Dollar stores are starting to expand offerings to include fresh produce. (Kzoo Cowboy/Flickr)
With more than 15,000 stores, Dollar General now ranks within the top 25 food retailers in the country. Seventy-five percent of people in the United States live within five miles of a Dollar General, and that number will only grow as the retail chain opens roughly three stores per day.
With so many people getting their groceries from these stores, health advocates are not only focusing on the types and quality of food for sale at dollar store outlets, but also on the impact these stores have on local economies and community resiliency more broadly.
Dollar stores typically stock highly processed and packaged foods but are starting to expand offerings to include fresh produce. A coalition of groups is asking that the stores take it one step further and commit to selling locally and sustainably produced fruits and vegetables, following suggestions designed through their Local Food Solutions project. National organizations, Coming Clean, Environmental Justice Health Alliance, Campaign for Healthier Solutions, Health Care Without Harm, and the Natural Resources Defense Council, in strategic partnership with New Mexico-based organizations, Agri-Cultura Cooperative Network (ACN) and Los Jardines Institute, have been working for approximately two years to advance Dollar General’s purchasing strategies in this way.
35 advocates from across the country gathered to learn about the pilot project and discuss the potential for replication at Dollar General stores across the United States. During the meeting, participants also toured local food access and farming projects (Amber Hansen).
Led by the local organizations, the group is advocating specifically for dollar stores in the South Valley and International District of Albuquerque to stock organic produce grown by Agri-Cultura Network (ACN) cooperative farmers, as an opportunity to not only improve access to healthy foods in underserved communities, but also to bolster the local food economy by supporting local producers. ACN consists of nine cooperative South Valley farms and 36 allied farms from urban and rural Rio Grande communities. ACN sells to Albuquerque Public Schools, hospitals, a 300-member community-supported agriculture (CSA) program, restaurants, and retail. They also play an important role in making this same produce available to their neighbors and community members in the South Valley who lack access to organic fruits and vegetables.
And as Helga Garza, ACN executive director, puts it, "The vision is a sustainable local food system that builds assets of small farmers and strengthens community health and well-being.” She says that they are able to do what they do because of a “commitment and love for the land and understanding and respecting the responsibility we have when we put seeds in the ground and do it for the community.”
Agri-Cultura Network also helped to host the recent national strategy meeting, held at the South Valley Economic Development Center (SVEDC) in Albuquerque, that brought together 35 advocates from across the country to learn about their pilot project, as well as to discuss the potential for replication at Dollar General stores across the United States. During the two-day meeting, participants also toured local food access and farming projects: eco-wellness farm and food hub at First Choice Community Healthcare’s Centro Familiar in the South Valley, and ACN's farmer training program, Grow the Growers, at the Gutierrez-Hubbell House – seeing in real-time the connections between community, health, and food that are being cultivated in the South Valley.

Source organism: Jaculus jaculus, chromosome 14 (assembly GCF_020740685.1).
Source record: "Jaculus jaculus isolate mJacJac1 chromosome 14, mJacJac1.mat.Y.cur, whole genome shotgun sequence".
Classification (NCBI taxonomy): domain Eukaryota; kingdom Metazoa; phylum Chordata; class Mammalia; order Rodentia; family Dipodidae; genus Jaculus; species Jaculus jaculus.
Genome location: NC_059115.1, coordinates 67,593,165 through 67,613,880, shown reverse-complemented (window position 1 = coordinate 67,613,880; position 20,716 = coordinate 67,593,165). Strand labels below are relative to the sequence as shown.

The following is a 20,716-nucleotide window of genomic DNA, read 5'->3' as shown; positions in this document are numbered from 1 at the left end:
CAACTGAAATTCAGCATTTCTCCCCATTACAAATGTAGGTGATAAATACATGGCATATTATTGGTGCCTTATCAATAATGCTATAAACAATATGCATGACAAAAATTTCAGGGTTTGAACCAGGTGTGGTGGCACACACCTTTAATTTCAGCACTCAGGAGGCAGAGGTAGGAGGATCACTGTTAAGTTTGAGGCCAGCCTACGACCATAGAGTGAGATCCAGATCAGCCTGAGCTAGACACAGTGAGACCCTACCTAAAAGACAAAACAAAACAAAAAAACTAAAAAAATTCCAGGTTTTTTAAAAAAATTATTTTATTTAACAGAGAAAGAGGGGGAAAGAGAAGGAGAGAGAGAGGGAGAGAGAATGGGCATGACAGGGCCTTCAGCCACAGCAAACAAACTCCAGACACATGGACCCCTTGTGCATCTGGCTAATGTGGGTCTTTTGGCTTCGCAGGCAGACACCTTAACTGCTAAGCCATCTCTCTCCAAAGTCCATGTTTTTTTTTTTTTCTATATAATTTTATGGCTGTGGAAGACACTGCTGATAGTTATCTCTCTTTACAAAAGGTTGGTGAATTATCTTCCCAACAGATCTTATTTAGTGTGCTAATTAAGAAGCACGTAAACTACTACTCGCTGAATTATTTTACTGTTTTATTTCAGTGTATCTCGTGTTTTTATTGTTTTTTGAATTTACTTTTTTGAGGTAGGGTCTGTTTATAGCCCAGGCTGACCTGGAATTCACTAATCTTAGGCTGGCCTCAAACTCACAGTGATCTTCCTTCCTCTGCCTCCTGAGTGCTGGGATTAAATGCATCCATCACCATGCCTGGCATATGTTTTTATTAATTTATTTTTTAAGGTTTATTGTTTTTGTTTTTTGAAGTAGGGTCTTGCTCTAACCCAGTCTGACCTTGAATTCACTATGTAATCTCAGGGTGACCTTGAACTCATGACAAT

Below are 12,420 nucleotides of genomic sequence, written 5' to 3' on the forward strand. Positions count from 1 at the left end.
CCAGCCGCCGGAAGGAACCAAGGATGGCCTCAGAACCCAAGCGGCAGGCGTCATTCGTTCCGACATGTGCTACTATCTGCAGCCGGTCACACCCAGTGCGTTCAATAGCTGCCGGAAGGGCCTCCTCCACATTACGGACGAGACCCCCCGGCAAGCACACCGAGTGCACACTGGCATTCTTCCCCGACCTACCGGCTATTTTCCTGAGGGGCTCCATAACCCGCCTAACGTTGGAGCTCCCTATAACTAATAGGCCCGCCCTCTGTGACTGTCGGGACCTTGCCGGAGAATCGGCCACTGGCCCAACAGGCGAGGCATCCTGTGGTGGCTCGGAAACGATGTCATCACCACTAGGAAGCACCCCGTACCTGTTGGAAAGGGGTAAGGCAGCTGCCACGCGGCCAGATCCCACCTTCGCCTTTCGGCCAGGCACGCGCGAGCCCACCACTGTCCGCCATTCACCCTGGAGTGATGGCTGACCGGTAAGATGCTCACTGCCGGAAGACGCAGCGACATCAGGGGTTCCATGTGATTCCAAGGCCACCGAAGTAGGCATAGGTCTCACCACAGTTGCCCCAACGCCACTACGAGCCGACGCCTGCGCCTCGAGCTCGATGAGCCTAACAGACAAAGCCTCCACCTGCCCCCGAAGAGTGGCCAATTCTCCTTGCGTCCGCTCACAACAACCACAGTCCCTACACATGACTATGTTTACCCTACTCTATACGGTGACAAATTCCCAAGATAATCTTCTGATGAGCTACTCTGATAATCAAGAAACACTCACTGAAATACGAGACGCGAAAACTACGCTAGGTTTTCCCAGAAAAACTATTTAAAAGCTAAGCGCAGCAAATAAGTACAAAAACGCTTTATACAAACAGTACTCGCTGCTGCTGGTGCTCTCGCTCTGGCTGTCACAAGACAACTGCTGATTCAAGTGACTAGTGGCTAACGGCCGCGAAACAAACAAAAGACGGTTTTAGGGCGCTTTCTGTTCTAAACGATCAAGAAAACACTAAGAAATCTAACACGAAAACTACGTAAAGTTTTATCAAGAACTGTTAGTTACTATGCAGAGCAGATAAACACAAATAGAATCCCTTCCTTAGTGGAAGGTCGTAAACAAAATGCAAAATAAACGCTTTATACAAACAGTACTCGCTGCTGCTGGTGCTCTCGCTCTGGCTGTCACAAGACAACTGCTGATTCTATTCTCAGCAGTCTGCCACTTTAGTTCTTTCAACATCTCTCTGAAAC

“The Local Food Solutions project aims to not only bring fresh produce to the community but also support local farmers, businesses, as well as reducing their carbon footprint." - José Bravo, Campaign for Healthier Solutions, national coordinator (Agri-Cultura)
Most recently, ACN hosted Dollar General executives in Albuquerque. Over the course of two days, Dollar General toured ACN’s land and farmer training program, as well as two of their own stores located in the South Valley. They also shared lunch with a diverse group of community advocates, from Presybterian Healthcare Services staff to Senator Linda Lopez, all united by the shared interest in supporting ACN’s efforts to sell local, sustainable produce in Dollar General outlets. The meeting was successful, not only in demonstrating the strong community support for the project but also in highlighting Dollar General’s commitment to developing working solutions to meet their goals and the goals of the South Valley.
“The community in the South Valley lacks access to fresh produce,” says José Bravo, Campaign for Healthier Solutions, national coordinator, “the Local Food Solutions project aims to not only bring fresh produce to the community but also support local farmers, businesses, as well as reducing their carbon footprint."
With the scale of Dollar General, and the growing commitment to purchase local produce, project successes in Albuquerque have amazing potential to spark replication in similar communities across the country.